Flood fears rising as water levels continue to increase

It’s beginning to look more and more like another land-soaked spring for the South Okanagan.

From Penticton south to Osoyoos, property owners along the Okanagan River are being encouraged to sandbag their properties, check basements and prepare for higher water levels as upland snow continues to melt.

Away from the river, the Regional District of Okanagan-Similkameen is reporting numerous measures to reduce the potential for flooding throughout much of the region, its latest efforts focused on the hamlet of St. Andrews — west of Okanagan Falls.

Water levels in Osoyoos Lake are rising as water is released along the Okanagan River from Penticton to prepare for higher inflows later this month.

The lake’s water level is at 911 feet — about six inches higher than it was at this same time last year.

Osoyoos Lake crested at more than 915 feet in mid-May last year, causing some flooding within the community and closing beaches and the Town’s marina.

Lake levels are regulated at Zosel Dam, just south of the Canada-US border. The dam’s gates are reportedly “wide-open.”

“Once the Zosel Dam gates are wide open, as they are right now, Lake Osoyoos must seek its own level when runoff is high throughout the system,” said the Washington Department of Ecology’s Al Josephy.

“This can cause inconvenience and occasional flooding to property owners along the lake and down the river itself.”

That flooding has already caused headaches for property owners along the Okanagan River south of Oliver, with pleas for sandbagging help circulating in social media circles.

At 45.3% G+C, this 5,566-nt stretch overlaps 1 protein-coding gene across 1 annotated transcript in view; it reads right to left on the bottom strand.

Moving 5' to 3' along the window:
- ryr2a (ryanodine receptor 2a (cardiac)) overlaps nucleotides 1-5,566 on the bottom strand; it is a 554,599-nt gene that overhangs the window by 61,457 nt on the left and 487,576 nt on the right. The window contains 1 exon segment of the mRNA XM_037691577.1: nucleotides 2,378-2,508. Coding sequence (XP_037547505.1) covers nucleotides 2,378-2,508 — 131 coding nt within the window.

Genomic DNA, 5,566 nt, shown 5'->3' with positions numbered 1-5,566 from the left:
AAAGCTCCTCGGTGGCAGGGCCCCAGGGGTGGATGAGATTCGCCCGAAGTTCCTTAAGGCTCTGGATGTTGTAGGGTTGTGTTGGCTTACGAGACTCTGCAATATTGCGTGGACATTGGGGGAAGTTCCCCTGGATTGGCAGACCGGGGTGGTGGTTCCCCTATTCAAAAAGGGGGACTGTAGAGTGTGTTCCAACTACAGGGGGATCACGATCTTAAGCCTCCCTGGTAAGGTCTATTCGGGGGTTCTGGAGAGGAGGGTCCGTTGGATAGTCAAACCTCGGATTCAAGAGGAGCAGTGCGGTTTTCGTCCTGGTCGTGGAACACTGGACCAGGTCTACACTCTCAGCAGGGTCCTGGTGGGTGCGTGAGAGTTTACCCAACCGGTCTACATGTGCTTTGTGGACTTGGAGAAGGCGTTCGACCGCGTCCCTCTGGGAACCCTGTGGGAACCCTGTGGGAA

The Regional District is providing sand and sand bags across the South Okanagan and Similkameen.

Visitors and residents are also being urged to use extra caution near the Okanagan.

Adults are encouraged to keep children and pets under close supervision at all times when near the river banks.


Away from the river, the Regional District said it will be working with the owner of St Andrews Golf Course to reduce water levels in Prather Lake — located in the middle of the golf course — which has no natural outlet.

The province has ordered the owner of St Andrews to reduce water in the Lake before more snow melt occurs and expected rain soaks the region even more.

Water from Prather Lake will be pumped into the headwaters of Kearns Creek, creating additional flood concerns for the community of Willowbrook.

Kearns Creek runs downstream to Willowbrook, which is already under a State of Local Emergency due to flooding and high water in an upstream dam.

The Regional District expects to move water through the system in a controlled way to prevent uncontrolled or emergency pumping later this spring.

As well, the province is removing a section of road along Carr Crescent in Willowbrook. This will allow for water, which is pooling near homes, to move downstream effectively. Residents will be required to use alternate routes to access all homes in the area.


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